Bravo to Barnes and Noble for standing up to Microsoft. I always get my books from them.

Happy birthday, Vim!


Preface: There is a computer programming language that is oriented towards new developers. That language is called Python. It is available for most every platform. (i.e. MSWindows, OS/X, BSD,. Linux and etc.  Though there are no fancy graphics in what was done in this project, you could surely add that feature. Just wanted to show a bare bones project that anyone could use to start with.

One of the reasons I like to do page scraping is to get the data I need without having to take time to use a web browser such as Firefox and or a newsreader to get the specific data I need. Letting the computer get the data for me and making a summary file of the data I need is therefore letting the computer be my secretary and or research assistant.

Have been doing some page scraping but i was not able to get the weather from their (Google) site. Then read they have it sort of hidden. Was able to get a page of the xml they use to show the data. Aha!   Then found a short piece of code of how to use the api.

The xml shorted version (using :

<xml_api_reply version=”1″>

<city data=”Huntsville, AL”/>
<postal_code data=”huntsville”/>
<latitude_e6 data=””/>
<longitude_e6 data=””/>
<forecast_date data=”2011-11-18″/>
<current_date_time data=”2011-11-18 21:50:00 +0000″/>
<unit_system data=”US”/>

<condition data=”Clear”/>
<temp_f data=”55″/>
<temp_c data=”13″/>
<humidity data=”Humidity: 29%”/>
<icon data=”/ig/images/weather/sunny.gif”/>
<wind_condition data=”Wind: SE at 8 mph”/>


So then it was a matter of just plugging in variables. Almost cut and paste. Anything in single quotes was extracted from the xml sort of.  I also make it so that you did not have to redo the code of a different location. This also could be done in a gui environment, but for simplicities sake that part was not included.

<br />
import sys<br />
import&nbsp; pywapi<br />
import string<br />
<br />
google_result = pywapi.get_weather_from_google(sys.argv[1])<br />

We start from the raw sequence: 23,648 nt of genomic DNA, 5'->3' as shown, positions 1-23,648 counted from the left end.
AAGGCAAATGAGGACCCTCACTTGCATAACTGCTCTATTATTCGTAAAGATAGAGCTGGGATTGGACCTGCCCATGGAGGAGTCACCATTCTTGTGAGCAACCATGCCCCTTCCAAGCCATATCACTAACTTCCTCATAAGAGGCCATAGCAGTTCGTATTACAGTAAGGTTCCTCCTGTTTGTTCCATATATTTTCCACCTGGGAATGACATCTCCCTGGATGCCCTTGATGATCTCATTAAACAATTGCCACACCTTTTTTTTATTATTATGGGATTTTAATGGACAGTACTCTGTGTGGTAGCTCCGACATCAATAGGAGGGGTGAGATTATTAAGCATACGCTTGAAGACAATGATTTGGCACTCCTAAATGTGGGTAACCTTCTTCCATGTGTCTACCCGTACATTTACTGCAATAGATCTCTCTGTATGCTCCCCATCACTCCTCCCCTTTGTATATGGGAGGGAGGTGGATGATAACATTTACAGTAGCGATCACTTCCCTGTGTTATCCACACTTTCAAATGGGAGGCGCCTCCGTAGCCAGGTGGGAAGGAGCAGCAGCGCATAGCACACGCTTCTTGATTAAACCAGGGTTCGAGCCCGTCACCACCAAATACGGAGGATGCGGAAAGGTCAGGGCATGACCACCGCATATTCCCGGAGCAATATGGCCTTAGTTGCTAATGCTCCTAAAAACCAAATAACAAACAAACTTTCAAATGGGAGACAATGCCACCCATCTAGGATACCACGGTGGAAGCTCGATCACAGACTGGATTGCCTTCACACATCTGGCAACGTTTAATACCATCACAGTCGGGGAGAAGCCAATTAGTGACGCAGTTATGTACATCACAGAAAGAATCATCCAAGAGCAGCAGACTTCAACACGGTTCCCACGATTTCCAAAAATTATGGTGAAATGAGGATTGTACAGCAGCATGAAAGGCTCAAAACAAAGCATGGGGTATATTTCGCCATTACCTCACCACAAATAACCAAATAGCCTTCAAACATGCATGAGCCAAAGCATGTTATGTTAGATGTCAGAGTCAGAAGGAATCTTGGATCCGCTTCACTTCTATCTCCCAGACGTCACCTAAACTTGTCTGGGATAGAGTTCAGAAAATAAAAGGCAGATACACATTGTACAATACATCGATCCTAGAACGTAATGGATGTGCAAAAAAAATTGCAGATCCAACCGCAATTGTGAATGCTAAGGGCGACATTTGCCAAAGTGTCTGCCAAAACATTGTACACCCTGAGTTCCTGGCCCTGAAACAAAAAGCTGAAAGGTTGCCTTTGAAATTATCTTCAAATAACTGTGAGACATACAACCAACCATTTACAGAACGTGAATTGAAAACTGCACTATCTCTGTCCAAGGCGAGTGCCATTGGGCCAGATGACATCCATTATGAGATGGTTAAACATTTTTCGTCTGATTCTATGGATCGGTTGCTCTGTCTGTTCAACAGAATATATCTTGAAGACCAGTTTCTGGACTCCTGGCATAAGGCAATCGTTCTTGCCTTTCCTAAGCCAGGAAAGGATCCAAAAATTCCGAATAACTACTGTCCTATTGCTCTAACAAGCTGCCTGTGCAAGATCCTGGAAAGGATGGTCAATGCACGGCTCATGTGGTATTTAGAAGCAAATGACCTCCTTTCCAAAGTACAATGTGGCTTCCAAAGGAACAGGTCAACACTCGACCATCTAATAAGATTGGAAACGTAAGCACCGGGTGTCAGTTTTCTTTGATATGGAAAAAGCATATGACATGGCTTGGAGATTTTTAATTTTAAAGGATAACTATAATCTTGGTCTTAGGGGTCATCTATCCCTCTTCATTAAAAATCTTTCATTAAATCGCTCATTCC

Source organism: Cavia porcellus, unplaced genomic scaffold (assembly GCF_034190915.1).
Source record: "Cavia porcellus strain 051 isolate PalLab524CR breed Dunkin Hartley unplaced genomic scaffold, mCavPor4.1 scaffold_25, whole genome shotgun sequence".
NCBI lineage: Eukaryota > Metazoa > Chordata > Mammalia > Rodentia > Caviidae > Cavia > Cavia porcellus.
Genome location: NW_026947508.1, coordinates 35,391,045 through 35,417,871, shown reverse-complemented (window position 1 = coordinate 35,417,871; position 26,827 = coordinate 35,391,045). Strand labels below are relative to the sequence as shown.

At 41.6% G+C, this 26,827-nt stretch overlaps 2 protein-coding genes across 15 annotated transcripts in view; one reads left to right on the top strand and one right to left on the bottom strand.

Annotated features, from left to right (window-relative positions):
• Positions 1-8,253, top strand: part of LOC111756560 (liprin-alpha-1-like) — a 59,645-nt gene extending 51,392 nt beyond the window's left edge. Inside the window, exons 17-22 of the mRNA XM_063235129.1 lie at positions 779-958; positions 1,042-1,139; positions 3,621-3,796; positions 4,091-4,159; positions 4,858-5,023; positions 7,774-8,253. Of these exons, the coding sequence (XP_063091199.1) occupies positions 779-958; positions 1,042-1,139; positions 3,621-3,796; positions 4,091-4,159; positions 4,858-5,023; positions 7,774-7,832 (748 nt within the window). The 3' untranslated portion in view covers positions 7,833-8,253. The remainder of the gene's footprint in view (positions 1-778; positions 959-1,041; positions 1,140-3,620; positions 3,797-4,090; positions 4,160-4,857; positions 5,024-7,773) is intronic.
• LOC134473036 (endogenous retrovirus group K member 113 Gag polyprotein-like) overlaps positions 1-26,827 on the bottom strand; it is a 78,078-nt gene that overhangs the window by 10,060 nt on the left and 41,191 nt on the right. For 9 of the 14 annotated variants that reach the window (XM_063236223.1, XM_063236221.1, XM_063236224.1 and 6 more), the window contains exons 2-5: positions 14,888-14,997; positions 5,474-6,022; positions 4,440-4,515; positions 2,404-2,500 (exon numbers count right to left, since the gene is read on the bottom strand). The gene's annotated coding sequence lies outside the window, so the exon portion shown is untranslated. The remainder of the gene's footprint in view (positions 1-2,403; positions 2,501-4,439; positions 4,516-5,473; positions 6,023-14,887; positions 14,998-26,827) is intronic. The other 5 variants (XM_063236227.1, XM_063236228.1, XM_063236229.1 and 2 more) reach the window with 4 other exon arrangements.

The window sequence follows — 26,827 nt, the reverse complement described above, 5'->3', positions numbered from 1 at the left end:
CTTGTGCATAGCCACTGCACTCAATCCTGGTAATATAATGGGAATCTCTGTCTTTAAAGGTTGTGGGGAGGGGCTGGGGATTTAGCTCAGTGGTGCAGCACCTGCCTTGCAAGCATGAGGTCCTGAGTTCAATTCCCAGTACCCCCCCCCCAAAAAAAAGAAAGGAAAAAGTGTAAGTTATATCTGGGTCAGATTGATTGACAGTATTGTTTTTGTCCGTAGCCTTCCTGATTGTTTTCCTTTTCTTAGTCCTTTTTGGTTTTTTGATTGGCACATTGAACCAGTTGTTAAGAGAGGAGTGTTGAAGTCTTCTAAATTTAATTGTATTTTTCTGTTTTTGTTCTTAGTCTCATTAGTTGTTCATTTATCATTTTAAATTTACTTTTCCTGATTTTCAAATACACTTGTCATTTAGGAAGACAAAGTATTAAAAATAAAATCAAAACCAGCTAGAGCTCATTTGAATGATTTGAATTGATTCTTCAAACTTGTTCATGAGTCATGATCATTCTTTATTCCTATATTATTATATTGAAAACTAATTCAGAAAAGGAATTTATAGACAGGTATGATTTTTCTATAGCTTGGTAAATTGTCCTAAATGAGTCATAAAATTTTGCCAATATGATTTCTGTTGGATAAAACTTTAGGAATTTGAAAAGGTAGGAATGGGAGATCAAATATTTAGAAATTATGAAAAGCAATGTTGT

<br />
print "\nThe weather report for " + sys.argv[1] + "&nbsp; on " + google_result['forecast_information']['current_date_time'] + " in: " +&nbsp; google_result['forecast_information']['city'] + " \n"<br />
<br />
<br />
print "Sky condition: " + string.lower(google_result['current_conditions']['condition']) <br />
print "Temperature: " + google_result['current_conditions']['temp_f'] + "F"<br />
<br />
print google_result['current_conditions']['humidity'] <br />
<br />
print google_result['current_conditions']['wind_condition'] <br />

usage: python zipcode or python “city state”

$ python 10001

The weather report for 10001  on 2011-11-18 21:51:00 +0000 in: New York, NY

Sky condition: clear
Temperature: 44F
Humidity: 37%
Wind: N at 0 mph

$ _

Note: I had to install the pywapi
$ sudo apt-get pywapi

This was a lot easier than page scraping. Anyway enjoy.


Note: This also works for the graphics mode.

Do this at your own risk as I will not be responsible for any issues:

One of the biggest complaints I get is the text screen is too small. I
generally agree. More recent computers actually have the ability to use a
higher resolution, but do not take advantage of it in the default mode.
This article is for more advanced users. Please get help before
starting this project if you are at least the little bit. unsure.

You will need to have the documentation for both your video card and for
your monitor. You will see numbers like 640×48 800×600 1024×768. Take
those numbers and use the lower of the two from the video card and the
monitor settings. If you can only use 640×400 then stop here. The
640×400 is the default. There is a 320×200, but I have not see that in

In my case the highest resolution for the monitor was 800×600. Still a boost over the default 640×400 screen.

Lastly you need to find out what your linux system uses to boot, Lilo(we will not consider it), Grub (aka Grub1) or Grub 2.

For our purposes we will be using Grub 2 for the images. Pictures at this point, are the original screen shots.


Grub 1:

This is the easiest setup. as you only have to edit one file and then reboot.

$ sudo vim /boot/grub/menu.lst

or if you do not have vim

$ sudo nano  /boot/grub/menu.lst’

# (0) Arch Linux
title  Arch Linux
root   (hd2,2)
kernel /boot/vmlinuz26 root=/dev/disk/by-uuid/1069fde9-8696-49a8-bbec-b8f35458f4d9 ro
initrd /boot/kernel26.img

We need to choose the number for our monitor and graphics card. we need